August 10, 2003 |
Hamlet in high-top sneakers? That's not the only silly sight in The Reduced Shakespeare Company's The Complete Works of William Shakespeare (abridged), on stage through Aug. 23 at Playcrafters Theatre in Skippack. During two hours of wild whistle-stops through Shakespeare's 37 plays, the production's three male actors sport outrageous wigs, perform a rapping excerpt from Othello, and conduct a football game in which King Lear is penalized for impersonating a historical character.
August 29, 1999 |
A child and an adult were killed and two other people were injured last night in an accident on a roller coaster at a popular Boardwalk amusement pier. Neither police nor officials at Gillian's Wonderland Pier would give details about the accident, which happened just before 10 p.m. Witnesses said one car crashed into the rear of another on the Wild Wonder, a two-story roller coaster with cars designed to look like animals. The names and ages of the victims were not released last night because their families had not been notified.
May 9, 1999 |
Ernest J. Primm had a hunch in the mid-1950s. It ran along the lines of "if you build it, they will come," a phrase that batted around in Ernest's brain decades before Field of Dreams became a movie. Primm's own improbable vision involved 800 acres of barren Nevada desert bordering the California state line about 35 minutes south of the Las Vegas Strip. For years, his investment remained nothing more than a gas station, 12-room motel, coffee shop, and a dozen slot machines. It might not have been much to look at, but business boomed anyway, as travelers going to and from Las Vegas stopped off for their first - or last - brush with Lady Luck.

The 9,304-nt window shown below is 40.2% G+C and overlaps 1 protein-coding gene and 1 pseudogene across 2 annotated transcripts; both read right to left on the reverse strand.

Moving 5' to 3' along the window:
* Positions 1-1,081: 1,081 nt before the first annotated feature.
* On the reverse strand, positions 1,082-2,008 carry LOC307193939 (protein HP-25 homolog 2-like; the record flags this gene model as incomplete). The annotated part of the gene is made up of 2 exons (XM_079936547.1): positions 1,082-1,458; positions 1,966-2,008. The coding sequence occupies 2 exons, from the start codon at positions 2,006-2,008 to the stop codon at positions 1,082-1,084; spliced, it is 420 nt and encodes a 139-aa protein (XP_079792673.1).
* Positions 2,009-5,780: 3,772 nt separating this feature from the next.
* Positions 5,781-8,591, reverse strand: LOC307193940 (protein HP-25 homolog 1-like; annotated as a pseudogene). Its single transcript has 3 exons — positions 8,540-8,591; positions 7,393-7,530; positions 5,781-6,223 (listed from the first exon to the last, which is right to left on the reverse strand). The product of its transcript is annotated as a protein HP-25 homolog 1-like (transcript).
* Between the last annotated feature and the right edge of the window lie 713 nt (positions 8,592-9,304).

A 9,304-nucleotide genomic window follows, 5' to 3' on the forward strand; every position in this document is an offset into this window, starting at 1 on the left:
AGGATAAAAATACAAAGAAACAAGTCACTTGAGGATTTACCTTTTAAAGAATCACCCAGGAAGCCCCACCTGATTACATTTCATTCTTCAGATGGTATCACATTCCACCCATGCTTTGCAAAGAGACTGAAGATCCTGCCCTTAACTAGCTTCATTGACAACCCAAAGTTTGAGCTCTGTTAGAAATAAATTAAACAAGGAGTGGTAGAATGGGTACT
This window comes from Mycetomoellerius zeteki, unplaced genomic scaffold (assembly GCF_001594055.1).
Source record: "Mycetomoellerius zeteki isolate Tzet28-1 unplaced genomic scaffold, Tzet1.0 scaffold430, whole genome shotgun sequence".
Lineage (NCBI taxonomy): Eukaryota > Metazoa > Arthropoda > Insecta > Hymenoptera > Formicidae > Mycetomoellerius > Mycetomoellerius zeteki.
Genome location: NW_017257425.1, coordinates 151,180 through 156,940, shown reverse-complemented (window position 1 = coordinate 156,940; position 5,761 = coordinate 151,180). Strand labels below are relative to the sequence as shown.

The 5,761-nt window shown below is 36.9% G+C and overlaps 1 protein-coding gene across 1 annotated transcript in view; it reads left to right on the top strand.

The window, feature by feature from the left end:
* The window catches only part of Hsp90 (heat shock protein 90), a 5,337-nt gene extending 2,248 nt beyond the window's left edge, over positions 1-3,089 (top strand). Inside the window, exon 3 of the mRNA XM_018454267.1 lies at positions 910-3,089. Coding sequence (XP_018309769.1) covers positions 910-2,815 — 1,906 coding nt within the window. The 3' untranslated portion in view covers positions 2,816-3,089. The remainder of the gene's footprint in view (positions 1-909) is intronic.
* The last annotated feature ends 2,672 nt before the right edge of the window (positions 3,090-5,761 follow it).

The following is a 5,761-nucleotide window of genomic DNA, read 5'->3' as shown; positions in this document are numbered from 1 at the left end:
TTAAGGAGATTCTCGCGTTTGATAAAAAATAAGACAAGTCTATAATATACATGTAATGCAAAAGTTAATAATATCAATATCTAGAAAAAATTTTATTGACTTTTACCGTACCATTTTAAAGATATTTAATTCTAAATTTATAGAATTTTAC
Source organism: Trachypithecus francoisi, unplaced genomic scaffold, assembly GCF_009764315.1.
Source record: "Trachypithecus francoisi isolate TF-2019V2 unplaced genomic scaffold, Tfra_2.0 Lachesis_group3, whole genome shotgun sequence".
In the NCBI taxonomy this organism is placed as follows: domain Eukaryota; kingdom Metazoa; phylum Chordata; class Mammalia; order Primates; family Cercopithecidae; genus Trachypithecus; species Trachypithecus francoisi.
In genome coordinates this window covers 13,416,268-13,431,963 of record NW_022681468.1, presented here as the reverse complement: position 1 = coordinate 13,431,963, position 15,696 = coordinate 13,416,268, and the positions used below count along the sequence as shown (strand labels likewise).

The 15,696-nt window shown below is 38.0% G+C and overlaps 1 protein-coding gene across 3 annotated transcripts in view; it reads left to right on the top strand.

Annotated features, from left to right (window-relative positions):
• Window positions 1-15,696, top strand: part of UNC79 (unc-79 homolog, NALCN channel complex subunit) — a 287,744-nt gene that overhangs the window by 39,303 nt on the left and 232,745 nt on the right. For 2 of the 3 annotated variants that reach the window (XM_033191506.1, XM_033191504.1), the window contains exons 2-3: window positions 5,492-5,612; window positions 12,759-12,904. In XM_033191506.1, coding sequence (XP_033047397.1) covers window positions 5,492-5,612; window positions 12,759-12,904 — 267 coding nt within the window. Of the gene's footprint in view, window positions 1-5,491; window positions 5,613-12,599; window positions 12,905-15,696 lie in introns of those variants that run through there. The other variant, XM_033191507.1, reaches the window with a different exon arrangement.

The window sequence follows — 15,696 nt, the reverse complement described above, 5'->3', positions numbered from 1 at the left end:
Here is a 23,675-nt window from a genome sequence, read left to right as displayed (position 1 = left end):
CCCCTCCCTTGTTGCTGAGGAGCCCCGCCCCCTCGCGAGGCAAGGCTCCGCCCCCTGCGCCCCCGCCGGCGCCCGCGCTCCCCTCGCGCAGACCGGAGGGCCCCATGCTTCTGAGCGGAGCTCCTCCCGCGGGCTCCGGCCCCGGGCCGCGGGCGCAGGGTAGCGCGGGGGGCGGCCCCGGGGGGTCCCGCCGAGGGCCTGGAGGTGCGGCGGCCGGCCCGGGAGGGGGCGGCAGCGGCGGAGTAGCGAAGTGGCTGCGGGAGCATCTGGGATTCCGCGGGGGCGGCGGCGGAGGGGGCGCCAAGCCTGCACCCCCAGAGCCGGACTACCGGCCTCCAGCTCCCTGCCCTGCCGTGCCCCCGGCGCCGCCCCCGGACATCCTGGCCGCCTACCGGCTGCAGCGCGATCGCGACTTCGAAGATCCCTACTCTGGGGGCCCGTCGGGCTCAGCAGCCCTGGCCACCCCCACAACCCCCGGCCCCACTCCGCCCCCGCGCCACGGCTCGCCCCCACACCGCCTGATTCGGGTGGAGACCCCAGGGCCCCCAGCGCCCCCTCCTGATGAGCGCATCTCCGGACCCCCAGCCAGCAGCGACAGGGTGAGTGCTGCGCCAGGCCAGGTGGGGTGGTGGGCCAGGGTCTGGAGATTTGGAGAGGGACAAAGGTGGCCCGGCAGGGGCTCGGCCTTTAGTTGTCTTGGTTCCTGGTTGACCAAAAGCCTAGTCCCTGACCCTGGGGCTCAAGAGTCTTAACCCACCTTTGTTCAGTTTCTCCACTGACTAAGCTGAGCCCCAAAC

January 17, 1994 |
During Bill Clinton's first year in the White House, the metaphorical ship of state has often, more accurately, resembled a roller coaster. Ups follow downs (or vice versa) with a dizzying speed that leaves citizens unsettled, if not unsure, about the President's leadership and where it might be taking them. Assuming office last Jan. 20, Clinton brought with him high hopes for change but nagging questions about his ability to turn campaign rhetoric into reality. Words to describe the country's problems and the proposed remedies came so easily to the then-Arkansas governor that people wondered whether he would be a talker or a doer - or both.
July 6, 2001 |
With their barge ablaze on the ocean and fireworks detonating chaotically around them, fireworks technicians huddled inside a metal bunker, waiting out a Fourth of July grand finale gone haywire. "We were sealed inside of a safety container," said Michael McGowen, 28, one of seven employees of Bay Fireworks of Long Island, N.Y., who were rescued from the barge Wednesday night by the Coast Guard. "It was like being in a safe for a roller coaster ride," he said. "We were a little nervous in the beginning, but we started joking about it after a while.